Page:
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Tuning Exchange 2000

Former Microsoft employee and three-time Exchange author Kent Joshi discusses the basic approaches to tuning Exchange Server's most common performance issues.
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In this article, we will cover:

  • The art of performance tuning

  • How many users Exchange can support

  • What's in the Tuning toolbox

  • Detecting disk subsystem bottlenecks

  • Addressing disk subsystem bottlenecks

  • Detecting memory bottlenecks

  • Addressing memory bottlenecks

  • This set of topics will allow you to understand the fundamentals of how to secure your messaging system against various threats using Exchange and Windows 2000's set of toolkits.

    The examples presented in this article might not completely match your environment. It is important that you recognize your environment's unique elements and move forward with the most appropriate tuning strategy.

    The Art of Performance Tuning

    As you might have heard before, tuning is more of an art than a science. There are no magical properties or techniques to help you detect and tune all Exchange servers in all situations. Most of the time, you'll find yourself learning how individual system components work together to produce a result. Then you must consider the trade-off between the different results. For example, you might want to adjust your system components to provide more stability at the cost of slower performance.

    Before we discuss the how to solve your tuning problems, let's define the key elements of the problem itself.

    Defining Users

    Understanding the types of Exchange users in your organization is critical to tuning success.

    Usage patterns show that users read and generate anywhere from a few messages each week to hundreds of messages every day. A small percentage of the user population, therefore, can be responsible for a majority of usage. It's a bit like driving in the left lane on the highway and encountering some traffic: There's always one slowpoke who makes the traffic slow down.

    Overall, you must understand the different types of users (light, medium, or heavy) within your organization, as well as their daily tasks.

    Defining Servers

    Obviously, each organization will purchase hardware specifically for its business needs. Take, for example, a centralized company with one main location and several warehouses and sales offices distributed throughout the country. The firm might house most of its computing power in corporate headquarters in the form of high-end servers. The company then places cheaper low-end machines in the remote offices. The high-end servers meet the needs of power users in headquarters, whereas remote field personnel are satisfied with low-end machines to dial into and receive email.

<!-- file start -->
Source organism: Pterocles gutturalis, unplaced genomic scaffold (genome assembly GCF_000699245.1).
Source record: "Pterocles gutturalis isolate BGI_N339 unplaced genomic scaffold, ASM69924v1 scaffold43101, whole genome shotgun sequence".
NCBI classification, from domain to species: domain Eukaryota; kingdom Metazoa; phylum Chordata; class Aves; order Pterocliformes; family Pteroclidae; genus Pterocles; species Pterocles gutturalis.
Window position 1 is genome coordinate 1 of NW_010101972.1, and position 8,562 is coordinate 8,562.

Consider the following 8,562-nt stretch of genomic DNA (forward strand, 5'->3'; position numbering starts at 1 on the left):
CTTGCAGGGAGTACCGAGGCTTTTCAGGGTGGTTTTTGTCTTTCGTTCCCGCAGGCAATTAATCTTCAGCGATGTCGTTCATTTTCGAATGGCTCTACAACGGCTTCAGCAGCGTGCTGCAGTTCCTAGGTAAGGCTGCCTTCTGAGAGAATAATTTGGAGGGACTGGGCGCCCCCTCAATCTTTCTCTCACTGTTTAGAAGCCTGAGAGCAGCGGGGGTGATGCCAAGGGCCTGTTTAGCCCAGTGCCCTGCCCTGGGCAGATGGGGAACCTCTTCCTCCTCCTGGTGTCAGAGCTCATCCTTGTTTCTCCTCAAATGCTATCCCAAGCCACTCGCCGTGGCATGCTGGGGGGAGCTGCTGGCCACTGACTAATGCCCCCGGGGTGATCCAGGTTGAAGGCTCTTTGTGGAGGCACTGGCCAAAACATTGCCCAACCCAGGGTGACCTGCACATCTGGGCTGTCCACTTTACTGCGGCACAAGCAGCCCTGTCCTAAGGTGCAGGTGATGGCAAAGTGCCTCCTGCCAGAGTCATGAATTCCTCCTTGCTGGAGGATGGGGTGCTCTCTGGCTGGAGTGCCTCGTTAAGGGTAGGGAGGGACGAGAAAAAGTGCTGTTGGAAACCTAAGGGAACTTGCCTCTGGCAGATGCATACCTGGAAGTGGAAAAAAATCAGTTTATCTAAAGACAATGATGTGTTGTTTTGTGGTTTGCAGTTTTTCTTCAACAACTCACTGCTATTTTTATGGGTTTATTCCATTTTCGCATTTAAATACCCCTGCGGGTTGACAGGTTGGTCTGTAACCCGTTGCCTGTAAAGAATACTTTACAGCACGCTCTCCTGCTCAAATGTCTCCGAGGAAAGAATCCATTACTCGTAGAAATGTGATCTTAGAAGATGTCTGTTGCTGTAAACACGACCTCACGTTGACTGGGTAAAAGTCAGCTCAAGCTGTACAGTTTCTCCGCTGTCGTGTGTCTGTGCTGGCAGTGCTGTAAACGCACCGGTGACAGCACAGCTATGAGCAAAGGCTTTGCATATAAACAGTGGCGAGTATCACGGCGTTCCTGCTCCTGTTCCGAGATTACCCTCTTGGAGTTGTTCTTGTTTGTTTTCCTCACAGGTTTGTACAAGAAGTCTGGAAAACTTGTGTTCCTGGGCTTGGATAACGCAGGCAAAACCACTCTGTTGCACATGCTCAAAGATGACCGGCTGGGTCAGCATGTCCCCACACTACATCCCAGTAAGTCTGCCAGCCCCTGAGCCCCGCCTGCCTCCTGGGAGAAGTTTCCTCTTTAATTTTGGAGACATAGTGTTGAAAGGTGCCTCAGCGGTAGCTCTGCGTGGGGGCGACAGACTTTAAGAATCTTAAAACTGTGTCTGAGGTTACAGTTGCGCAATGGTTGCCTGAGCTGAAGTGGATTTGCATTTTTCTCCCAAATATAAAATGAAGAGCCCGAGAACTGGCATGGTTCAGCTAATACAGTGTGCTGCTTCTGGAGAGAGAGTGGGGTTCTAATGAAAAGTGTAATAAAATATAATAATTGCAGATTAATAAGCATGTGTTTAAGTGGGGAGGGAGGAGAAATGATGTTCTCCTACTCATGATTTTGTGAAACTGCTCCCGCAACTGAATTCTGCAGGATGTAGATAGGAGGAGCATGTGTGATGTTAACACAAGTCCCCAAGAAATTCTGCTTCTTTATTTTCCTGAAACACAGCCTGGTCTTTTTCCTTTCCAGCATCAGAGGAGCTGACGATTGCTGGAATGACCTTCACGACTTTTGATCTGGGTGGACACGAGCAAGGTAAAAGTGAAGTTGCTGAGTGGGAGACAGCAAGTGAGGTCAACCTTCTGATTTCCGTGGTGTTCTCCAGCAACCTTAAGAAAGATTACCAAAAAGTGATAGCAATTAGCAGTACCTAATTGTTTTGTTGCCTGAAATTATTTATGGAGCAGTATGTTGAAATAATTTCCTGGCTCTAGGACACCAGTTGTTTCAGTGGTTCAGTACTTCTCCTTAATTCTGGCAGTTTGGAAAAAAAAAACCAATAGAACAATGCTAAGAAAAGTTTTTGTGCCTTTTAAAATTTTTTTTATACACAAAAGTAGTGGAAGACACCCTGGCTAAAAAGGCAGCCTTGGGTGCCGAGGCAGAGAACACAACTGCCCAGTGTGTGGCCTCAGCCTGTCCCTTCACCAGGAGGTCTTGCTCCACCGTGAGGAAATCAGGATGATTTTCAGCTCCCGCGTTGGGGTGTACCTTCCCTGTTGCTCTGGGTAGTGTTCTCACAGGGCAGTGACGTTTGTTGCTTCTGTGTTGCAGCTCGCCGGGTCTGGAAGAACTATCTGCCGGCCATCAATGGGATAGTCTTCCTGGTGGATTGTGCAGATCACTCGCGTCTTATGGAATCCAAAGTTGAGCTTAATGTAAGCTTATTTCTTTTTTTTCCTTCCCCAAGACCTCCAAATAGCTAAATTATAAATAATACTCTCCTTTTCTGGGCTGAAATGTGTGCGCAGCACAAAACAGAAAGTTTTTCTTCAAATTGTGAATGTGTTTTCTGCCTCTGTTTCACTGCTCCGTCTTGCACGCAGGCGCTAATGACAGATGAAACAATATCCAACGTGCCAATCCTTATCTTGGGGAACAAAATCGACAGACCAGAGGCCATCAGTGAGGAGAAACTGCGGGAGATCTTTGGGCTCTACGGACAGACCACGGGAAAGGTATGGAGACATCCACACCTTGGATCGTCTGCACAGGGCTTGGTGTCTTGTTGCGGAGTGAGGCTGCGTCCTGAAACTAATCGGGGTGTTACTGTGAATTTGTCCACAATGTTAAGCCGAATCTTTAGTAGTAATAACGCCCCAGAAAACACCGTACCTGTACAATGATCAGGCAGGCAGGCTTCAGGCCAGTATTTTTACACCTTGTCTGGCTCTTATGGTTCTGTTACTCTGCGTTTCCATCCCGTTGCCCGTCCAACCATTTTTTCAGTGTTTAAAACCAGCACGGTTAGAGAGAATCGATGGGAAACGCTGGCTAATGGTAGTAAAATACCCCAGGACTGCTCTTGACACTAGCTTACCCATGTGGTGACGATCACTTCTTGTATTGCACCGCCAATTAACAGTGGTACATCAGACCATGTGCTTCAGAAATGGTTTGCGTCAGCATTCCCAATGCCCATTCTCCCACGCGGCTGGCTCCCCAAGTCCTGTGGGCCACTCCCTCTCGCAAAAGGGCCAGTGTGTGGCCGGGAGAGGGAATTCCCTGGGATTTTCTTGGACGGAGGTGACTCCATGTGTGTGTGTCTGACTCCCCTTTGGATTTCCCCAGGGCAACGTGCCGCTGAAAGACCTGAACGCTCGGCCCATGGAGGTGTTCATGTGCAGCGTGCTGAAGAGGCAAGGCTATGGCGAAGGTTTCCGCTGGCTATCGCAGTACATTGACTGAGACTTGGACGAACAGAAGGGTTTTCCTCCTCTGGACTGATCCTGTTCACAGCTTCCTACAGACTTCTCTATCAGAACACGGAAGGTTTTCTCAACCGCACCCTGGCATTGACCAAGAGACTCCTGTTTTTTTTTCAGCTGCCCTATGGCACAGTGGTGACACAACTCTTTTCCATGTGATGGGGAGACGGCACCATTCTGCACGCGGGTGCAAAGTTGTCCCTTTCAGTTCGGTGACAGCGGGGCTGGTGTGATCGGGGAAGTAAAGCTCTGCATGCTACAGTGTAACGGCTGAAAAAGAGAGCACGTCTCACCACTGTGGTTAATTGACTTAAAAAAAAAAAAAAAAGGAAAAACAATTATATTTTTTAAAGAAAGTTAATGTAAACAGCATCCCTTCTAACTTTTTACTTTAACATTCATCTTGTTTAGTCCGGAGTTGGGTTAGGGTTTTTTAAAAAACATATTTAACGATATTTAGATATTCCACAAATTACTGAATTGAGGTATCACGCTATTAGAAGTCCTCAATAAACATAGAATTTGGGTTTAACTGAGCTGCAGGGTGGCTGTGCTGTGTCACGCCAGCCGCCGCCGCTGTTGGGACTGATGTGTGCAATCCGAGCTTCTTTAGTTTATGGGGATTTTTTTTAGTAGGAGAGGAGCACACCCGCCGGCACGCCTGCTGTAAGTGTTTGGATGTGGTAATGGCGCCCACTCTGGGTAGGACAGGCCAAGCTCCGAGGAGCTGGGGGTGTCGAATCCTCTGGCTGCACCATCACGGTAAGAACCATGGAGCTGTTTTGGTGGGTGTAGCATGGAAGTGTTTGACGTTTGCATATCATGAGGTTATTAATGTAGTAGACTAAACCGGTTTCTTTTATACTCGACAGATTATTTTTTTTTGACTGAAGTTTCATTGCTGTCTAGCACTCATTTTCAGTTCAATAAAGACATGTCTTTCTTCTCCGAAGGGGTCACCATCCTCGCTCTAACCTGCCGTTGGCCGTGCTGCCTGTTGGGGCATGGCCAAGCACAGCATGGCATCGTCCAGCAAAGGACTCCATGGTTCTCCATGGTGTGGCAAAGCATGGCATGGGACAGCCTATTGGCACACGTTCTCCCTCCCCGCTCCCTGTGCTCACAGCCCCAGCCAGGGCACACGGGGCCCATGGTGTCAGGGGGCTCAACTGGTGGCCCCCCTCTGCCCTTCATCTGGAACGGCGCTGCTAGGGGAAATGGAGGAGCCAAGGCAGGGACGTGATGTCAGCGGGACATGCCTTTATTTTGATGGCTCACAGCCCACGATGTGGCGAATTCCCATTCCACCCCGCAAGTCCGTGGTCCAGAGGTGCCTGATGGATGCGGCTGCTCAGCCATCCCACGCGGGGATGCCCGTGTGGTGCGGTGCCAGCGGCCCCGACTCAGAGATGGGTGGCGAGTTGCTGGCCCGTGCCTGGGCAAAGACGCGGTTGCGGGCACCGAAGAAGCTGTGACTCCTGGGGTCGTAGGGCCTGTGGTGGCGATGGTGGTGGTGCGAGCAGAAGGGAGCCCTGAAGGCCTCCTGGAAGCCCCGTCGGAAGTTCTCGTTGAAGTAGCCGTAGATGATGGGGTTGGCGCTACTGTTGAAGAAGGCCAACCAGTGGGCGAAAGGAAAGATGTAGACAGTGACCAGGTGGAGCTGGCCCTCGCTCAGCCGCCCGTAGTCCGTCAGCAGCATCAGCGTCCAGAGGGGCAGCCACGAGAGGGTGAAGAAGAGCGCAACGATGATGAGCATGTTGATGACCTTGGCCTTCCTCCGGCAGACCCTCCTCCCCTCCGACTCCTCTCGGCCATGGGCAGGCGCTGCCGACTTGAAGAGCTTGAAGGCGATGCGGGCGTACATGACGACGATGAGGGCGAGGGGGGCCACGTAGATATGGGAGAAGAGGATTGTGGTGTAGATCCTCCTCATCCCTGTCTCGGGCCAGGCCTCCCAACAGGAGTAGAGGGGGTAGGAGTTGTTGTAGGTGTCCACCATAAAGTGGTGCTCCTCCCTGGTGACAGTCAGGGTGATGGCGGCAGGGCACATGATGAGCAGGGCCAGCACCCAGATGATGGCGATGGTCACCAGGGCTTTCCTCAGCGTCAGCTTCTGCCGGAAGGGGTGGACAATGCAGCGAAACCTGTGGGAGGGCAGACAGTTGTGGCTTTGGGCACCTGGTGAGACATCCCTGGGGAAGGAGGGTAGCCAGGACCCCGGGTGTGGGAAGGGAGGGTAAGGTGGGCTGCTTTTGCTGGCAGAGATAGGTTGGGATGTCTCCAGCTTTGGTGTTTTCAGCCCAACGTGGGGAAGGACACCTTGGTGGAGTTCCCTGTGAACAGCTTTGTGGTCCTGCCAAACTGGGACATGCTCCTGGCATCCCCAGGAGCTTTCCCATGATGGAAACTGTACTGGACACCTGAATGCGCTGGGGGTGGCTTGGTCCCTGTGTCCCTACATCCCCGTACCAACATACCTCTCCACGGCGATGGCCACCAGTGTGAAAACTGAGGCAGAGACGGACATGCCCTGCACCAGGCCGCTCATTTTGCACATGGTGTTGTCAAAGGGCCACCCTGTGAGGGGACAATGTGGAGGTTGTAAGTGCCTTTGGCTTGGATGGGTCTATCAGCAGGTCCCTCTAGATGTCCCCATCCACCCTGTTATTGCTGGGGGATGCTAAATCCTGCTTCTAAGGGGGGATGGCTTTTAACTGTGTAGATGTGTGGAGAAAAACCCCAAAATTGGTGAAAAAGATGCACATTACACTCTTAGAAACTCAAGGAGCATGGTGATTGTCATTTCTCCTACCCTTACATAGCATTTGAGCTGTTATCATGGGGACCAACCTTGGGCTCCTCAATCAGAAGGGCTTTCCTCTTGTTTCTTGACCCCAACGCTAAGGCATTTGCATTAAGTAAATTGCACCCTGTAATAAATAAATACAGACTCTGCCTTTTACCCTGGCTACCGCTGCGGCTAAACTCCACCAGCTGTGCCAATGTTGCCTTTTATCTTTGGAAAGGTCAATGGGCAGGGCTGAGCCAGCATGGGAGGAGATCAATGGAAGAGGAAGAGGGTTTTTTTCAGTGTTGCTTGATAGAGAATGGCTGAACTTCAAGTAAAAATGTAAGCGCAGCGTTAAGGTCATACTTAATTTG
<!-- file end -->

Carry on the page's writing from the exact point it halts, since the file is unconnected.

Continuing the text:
In another situation, a company might have several independent business units throughout the country. In this firm, midrange servers are used to provide computing power as close to the customer as possible. Therefore, each business unit can provide the fastest service.

    It is important to understand your company's use of server resources, as well as distinguish between low- and high-end machines (CPU speed and RAM) as defined by your organization.

    Defining Load

    When monitoring a server, you will notice its workload rising as more users connect and begin to work on it. In addition, you might notice other remote servers connecting to the server (through Exchange's connectors), thereby generating even more load. The remote servers have users connecting and asking their local servers to perform remote tasks. These remote user requests ultimately are generating some load on your local server.

    All server load, therefore, is ultimately generated by users' requests.

    Defining Direct Versus Background Requests

    When a user asks the server to open an unread message, the server performs that task as a direct result of the user's request. As such, a server's workload rises almost in direct proportion to the number of users working directly with it. On an Exchange server that is serving only users, direct requests such as these make up most of the load. Direct requests are also synchronous in nature.

    Background requests occur when a server is performing a task related to or on behalf of a user's request. Some examples of these tasks include replicating public folders and Active Directory information, expanding distribution lists, performing background maintenance, and transferring and delivering mail messages. As with direct requests, the load resulting from background requests is also proportional to the number of users directly connected. However, background requests occur asynchronously. Therefore, users do not need to be directly connected to initiate this work.

    In the context of background requests, delivering mail places most of the load on the server. The resources consumed for message delivery are directly proportional to the volume of mail generated by your users. Therefore, accurately determining what types of "users" are within your organization is key to tuning Exchange.

    Remember, direct and background requests create different types of load on the server. You can measure this with the tools described in this article.

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